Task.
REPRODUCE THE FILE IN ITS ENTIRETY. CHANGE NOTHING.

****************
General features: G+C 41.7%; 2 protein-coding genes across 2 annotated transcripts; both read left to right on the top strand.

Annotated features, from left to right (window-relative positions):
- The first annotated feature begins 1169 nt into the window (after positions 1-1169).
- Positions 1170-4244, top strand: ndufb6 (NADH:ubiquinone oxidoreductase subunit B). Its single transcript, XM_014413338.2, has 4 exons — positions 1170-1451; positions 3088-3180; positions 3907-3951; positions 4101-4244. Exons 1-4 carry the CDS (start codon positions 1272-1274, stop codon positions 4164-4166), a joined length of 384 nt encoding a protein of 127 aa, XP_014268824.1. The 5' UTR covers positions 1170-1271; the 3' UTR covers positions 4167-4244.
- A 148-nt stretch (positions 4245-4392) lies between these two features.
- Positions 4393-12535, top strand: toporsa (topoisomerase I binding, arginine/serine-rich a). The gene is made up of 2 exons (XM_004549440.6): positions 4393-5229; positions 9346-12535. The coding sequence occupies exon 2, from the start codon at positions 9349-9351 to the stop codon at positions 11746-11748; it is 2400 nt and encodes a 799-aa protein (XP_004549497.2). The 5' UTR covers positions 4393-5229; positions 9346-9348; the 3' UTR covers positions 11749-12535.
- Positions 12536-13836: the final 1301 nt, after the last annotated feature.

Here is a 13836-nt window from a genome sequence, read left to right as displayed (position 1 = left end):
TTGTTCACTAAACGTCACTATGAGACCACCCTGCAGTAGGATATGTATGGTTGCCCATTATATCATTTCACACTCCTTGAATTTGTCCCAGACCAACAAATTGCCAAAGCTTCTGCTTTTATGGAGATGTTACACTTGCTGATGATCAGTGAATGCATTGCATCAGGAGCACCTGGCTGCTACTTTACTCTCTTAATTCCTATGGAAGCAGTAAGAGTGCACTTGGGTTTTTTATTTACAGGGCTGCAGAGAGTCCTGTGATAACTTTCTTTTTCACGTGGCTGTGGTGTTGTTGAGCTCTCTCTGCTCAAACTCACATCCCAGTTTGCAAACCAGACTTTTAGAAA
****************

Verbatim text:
General features: G+C 41.7%; 2 protein-coding genes across 2 annotated transcripts; both read left to right on the top strand.

Annotated features, from left to right (window-relative positions):
- The first annotated feature begins 1169 nt into the window (after positions 1-1169).
- Positions 1170-4244, top strand: ndufb6 (NADH:ubiquinone oxidoreductase subunit B). Its single transcript, XM_014413338.2, has 4 exons — positions 1170-1451; positions 3088-3180; positions 3907-3951; positions 4101-4244. Exons 1-4 carry the CDS (start codon positions 1272-1274, stop codon positions 4164-4166), a joined length of 384 nt encoding a protein of 127 aa, XP_014268824.1. The 5' UTR covers positions 1170-1271; the 3' UTR covers positions 4167-4244.
- A 148-nt stretch (positions 4245-4392) lies between these two features.
- Positions 4393-12535, top strand: toporsa (topoisomerase I binding, arginine/serine-rich a). The gene is made up of 2 exons (XM_004549440.6): positions 4393-5229; positions 9346-12535. The coding sequence occupies exon 2, from the start codon at positions 9349-9351 to the stop codon at positions 11746-11748; it is 2400 nt and encodes a 799-aa protein (XP_004549497.2). The 5' UTR covers positions 4393-5229; positions 9346-9348; the 3' UTR covers positions 11749-12535.
- Positions 12536-13836: the final 1301 nt, after the last annotated feature.

Here is a 13836-nt window from a genome sequence, read left to right as displayed (position 1 = left end):
TTGTTCACTAAACGTCACTATGAGACCACCCTGCAGTAGGATATGTATGGTTGCCCATTATATCATTTCACACTCCTTGAATTTGTCCCAGACCAACAAATTGCCAAAGCTTCTGCTTTTATGGAGATGTTACACTTGCTGATGATCAGTGAATGCATTGCATCAGGAGCACCTGGCTGCTACTTTACTCTCTTAATTCCTATGGAAGCAGTAAGAGTGCACTTGGGTTTTTTATTTACAGGGCTGCAGAGAGTCCTGTGATAACTTTCTTTTTCACGTGGCTGTGGTGTTGTTGAGCTCTCTCTGCTCAAACTCACATCCCAGTTTGCAAACCAGACTTTTAGAAA